Border-Free, the title of the new album from Cuban jazz pianist Chucho Valdés and The Afro-Cuban Messengers, is a metaphor for the artist’s musical aesthetic. A border defines a limit. To be borderless suggests freedom without limits. Too often when a musician is identified with a particular musical genre, it boxes him in, limiting his possibilities. While Valdés may be associated with a specific genre, that association need not keep him from exploring the whole range of musical expression. Border-Free is Afro-Cuban jazz, but it is Afro-Cuban without borders.
Valdés does plenty of coloring outside the lines in the eight compositions, seven of which are originals, that make up the album. In one he can be quoting Rachmaninoff, in another a native chant. In one he can be working with a flamenco melody, in another with Moroccan rhythms. Allusions to Bach’s Preludes and Fugues mix with reference to Miles Davis’ “Blue in Green.” This is border-free music. Valdés seems willing to go wherever inspiration takes him. What can be more empowering for a jazz musician?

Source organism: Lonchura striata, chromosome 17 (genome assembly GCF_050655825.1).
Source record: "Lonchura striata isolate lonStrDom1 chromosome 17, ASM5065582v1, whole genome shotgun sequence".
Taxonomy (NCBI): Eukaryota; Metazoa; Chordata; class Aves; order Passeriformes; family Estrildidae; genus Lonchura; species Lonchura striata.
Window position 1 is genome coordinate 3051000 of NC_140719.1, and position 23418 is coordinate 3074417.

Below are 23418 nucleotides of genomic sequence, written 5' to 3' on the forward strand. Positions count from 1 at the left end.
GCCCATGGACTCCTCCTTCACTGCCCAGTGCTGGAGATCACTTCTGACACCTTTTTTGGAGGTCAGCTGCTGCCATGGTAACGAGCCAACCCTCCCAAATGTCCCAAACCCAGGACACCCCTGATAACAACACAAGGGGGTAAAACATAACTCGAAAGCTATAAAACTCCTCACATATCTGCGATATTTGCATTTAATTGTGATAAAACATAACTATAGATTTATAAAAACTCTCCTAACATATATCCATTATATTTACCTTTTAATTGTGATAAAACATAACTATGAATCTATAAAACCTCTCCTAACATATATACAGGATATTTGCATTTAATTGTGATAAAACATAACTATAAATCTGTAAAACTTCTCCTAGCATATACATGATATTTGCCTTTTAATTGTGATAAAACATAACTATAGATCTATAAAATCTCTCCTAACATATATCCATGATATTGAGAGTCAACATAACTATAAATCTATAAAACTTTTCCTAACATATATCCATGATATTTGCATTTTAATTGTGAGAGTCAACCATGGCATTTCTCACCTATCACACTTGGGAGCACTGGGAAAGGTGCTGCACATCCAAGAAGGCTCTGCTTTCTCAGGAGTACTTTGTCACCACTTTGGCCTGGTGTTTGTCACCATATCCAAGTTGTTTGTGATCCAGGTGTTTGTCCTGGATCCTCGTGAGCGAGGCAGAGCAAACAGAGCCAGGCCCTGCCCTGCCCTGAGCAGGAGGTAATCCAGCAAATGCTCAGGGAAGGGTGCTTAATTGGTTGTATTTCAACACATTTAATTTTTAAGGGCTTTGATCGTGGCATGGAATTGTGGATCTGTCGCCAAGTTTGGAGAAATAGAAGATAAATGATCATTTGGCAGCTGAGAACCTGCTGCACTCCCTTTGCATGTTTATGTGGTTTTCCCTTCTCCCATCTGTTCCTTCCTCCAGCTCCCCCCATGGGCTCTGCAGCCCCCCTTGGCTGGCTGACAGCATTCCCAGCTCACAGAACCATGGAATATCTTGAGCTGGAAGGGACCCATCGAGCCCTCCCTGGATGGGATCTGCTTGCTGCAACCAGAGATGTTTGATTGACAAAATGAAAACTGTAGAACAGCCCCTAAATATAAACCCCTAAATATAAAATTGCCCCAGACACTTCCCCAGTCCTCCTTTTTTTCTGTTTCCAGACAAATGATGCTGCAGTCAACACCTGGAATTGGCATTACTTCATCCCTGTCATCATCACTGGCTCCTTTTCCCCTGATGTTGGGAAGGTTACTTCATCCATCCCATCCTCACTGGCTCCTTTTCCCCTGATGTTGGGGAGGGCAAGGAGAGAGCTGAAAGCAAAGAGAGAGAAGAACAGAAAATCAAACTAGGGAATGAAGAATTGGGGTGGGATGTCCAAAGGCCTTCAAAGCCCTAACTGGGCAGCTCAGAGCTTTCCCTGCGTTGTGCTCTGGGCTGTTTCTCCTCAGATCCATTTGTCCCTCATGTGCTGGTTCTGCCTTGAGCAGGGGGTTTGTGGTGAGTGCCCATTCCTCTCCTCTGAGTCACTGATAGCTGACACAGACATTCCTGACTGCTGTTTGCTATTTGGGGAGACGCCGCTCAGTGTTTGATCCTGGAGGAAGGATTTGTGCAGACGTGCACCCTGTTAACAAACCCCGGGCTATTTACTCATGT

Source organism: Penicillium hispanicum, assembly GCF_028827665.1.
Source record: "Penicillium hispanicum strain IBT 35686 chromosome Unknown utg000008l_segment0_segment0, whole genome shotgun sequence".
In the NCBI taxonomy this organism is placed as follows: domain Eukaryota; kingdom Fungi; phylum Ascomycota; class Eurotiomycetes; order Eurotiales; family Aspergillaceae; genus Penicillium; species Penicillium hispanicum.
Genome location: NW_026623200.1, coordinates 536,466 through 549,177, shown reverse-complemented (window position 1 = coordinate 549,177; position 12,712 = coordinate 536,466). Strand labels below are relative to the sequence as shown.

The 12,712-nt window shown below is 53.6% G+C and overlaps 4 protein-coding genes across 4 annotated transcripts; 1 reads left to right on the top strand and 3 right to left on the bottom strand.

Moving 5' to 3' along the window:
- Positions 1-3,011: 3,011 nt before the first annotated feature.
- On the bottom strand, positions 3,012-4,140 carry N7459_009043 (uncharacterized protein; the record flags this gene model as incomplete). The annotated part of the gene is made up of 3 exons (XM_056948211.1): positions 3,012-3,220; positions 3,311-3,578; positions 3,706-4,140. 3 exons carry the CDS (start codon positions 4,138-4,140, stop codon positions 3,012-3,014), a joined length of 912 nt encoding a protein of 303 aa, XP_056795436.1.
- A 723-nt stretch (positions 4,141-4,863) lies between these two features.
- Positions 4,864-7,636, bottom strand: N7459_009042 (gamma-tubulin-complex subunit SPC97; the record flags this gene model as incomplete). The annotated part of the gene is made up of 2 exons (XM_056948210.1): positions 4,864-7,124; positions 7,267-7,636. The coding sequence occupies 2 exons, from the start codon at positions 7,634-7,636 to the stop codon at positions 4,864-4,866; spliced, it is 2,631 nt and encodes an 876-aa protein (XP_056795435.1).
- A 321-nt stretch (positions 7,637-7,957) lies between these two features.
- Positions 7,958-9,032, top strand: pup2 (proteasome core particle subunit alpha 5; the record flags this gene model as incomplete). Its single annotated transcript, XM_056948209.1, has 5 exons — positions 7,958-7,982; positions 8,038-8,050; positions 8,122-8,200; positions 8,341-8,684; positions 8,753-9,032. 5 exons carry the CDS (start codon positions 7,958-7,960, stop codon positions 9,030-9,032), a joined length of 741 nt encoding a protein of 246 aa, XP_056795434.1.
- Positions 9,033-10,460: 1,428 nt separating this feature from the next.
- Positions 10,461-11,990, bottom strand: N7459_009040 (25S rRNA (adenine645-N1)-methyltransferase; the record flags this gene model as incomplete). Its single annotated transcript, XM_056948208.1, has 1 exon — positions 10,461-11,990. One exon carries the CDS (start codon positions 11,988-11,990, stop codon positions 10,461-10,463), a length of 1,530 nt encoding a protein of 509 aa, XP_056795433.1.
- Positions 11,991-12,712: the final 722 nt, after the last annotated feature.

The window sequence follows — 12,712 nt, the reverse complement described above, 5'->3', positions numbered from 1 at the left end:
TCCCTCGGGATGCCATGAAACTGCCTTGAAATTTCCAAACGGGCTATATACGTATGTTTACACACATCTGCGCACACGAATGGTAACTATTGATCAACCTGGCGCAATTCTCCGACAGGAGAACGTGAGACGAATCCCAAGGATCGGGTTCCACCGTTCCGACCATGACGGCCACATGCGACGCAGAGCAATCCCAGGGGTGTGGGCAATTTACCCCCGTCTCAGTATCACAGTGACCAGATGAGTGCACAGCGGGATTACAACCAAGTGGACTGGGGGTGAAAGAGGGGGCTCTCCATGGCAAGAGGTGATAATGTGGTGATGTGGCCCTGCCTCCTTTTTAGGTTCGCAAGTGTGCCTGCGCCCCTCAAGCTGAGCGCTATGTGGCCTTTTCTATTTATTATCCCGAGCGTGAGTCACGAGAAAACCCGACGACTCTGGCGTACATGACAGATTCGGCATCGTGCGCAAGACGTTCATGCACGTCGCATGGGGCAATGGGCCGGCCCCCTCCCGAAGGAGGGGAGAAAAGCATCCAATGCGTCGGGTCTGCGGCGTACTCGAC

The album opens with an initial acknowledgement to his Cuban roots with the lively “Congadanza” dedicated, he tells us, to the daughter of Cuban composer Ignacio Cervantes. But even in this very first piece there are quiet introspective moments. This is followed by the sweetly tender “Caridad Amaro,” written for his grandmother who (he tells us in the liner notes) liked to hear him play the Rachmaninoff piano concerto. For good measure he throws in a little piece of it at the end.
Branford Marsalis guests on tenor sax on “Tabu” and “Bebo.” He takes up soprano for the album’s final number, the exotic “Abdel,” with its Moroccan-rooted rhythms. His solo to end the piece is right out of the desert. There is also an interesting double bass solo from Gaston Joya and Valdés’ work on piano is intense. Bach and Miles meet in “Pilar,” a tune for his mother (who was fond of both).
“Afro-Comanche,” the longest piece on the album, refers to the deportation of a group of Comanche Indians to Cuba in the 19th century where they met with locals and started families. Their children were called Afro-Comanches. The flamenco influence is developed in Valdés’ 1986 composition, “Santa Cruz.”
Border-Free is an album that makes one thing clear. No matter what ingredients Chucho Valdés mixes together, Afro-Cuban, classical, or modern jazz, in the end you get one great meal.